Why HTML should be taught as HTML without pretending it is XML

First, why does HTML 5 allow certain XMLisms? The reason is to ease  
the migration from text/html bogo-XHTML to HTML5. *Not* the other way  

As a side effect of easing that migration, it is theoretically  
possible to write documents that mean the same thing both as text/ 
html and as applications/xhtml+xml. However, almost anyone who tries  
to do his/her own stunts on this point is likely to shoot him/herself  
in the foot. Doing this is such a bag of gotchas that it definitely  
should not be recommended for novices. It shouldn't be even  
recommended to experts.

Sure, it would be nice to teach novices that HTML is like XML if it  
were true. But it isn't. If someone is taught the convenient untruth  
that you can write HTML just like XML, it is likely that (s)he will  
write stuff such as:


<script src='...'/>

<p>foo <ol><li>bar</li></ol> baz</p> (permitted in XHTML5, btw, as  
per the current draft)

or perhaps even


None of these mean in text/html what they would mean in XML. To write  
proper text/html, a person needs know which elements don't have an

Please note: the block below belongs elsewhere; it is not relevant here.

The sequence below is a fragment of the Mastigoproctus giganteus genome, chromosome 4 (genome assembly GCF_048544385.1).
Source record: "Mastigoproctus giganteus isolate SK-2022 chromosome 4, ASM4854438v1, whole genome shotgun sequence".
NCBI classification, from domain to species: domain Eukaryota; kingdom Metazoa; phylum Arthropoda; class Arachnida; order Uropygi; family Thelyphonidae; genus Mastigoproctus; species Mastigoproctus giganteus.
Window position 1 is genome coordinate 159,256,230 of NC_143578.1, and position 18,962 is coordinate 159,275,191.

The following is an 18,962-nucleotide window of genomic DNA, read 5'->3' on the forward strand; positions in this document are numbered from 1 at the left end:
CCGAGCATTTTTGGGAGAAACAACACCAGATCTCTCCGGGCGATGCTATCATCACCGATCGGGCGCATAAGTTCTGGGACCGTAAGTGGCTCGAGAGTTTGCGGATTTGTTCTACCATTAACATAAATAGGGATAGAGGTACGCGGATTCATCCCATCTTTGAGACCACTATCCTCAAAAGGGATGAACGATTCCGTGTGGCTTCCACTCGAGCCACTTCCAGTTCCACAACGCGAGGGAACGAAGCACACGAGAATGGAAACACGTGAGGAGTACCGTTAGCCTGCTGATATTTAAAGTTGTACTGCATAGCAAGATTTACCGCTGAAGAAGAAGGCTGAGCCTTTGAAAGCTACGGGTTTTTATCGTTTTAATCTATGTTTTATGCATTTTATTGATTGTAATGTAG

end tag and which elements can go inside a p element. This should be  
taught to novices.

text/html just is not XML for historical reasons. It is inconvenient,  
but hiding the truth from the student is doing a disservice to him/ 
her, because the differences are so easy to hit accidentally if you  
don't know what they are and are thinking in terms of XML. Teaching  
that HTML is different from XML properly given the student notice  
that there indeed are differences.

(However, a person who is learning to *write* text/html doesn't need  
to be taught up front which tags can be omitted, since it is quite ok  
not to omit tags.)

The ease of migration to application/xhtml+xml is a flawed argument,  
because there are little things you can use very easily that  
immediately break the source-level migration path. The use of an  
entity that isn't predefined in XML or the use of document.write()  
are examples of such things. Experience with the infamous Appendix C  
suggests that people *will* use these features when they don't see  
immediate catastrophic failure.

Henri Sivonen

Received on Tuesday, 17 July 2007 11:00:50 UTC